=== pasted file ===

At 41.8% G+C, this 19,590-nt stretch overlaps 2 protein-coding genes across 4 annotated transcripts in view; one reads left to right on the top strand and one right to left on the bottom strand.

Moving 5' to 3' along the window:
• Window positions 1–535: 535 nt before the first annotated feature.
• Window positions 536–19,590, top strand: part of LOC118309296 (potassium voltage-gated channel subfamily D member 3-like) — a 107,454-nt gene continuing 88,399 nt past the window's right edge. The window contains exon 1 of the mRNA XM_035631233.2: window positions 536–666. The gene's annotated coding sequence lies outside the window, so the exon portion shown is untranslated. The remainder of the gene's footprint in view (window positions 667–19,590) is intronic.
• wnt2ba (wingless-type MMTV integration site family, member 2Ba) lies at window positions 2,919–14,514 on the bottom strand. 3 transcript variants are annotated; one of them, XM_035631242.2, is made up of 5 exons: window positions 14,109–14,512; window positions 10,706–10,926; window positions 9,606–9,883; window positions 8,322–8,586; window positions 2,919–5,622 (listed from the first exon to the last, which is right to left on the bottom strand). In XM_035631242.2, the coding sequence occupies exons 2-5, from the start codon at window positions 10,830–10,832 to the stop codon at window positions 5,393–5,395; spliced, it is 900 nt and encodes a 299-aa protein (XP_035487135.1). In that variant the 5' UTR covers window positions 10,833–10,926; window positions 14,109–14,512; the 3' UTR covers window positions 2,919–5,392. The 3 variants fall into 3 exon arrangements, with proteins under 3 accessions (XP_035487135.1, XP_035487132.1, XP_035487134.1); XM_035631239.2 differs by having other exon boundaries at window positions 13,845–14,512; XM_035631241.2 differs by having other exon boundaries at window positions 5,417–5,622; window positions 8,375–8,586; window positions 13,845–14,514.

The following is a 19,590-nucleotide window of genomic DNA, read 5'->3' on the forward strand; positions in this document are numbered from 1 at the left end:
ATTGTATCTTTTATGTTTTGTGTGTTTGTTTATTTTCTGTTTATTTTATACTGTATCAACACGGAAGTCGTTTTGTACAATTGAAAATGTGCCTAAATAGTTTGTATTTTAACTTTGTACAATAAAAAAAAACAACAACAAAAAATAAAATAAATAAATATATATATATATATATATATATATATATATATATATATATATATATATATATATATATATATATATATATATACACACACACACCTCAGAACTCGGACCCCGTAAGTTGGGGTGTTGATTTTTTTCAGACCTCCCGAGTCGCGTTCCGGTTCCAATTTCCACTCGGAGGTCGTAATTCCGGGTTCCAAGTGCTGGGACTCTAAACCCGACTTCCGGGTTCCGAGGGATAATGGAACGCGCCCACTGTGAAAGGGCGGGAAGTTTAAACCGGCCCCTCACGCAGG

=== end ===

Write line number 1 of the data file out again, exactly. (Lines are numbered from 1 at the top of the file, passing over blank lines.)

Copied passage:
At 41.8% G+C, this 19,590-nt stretch overlaps 2 protein-coding genes across 4 annotated transcripts in view; one reads left to right on the top strand and one right to left on the bottom strand.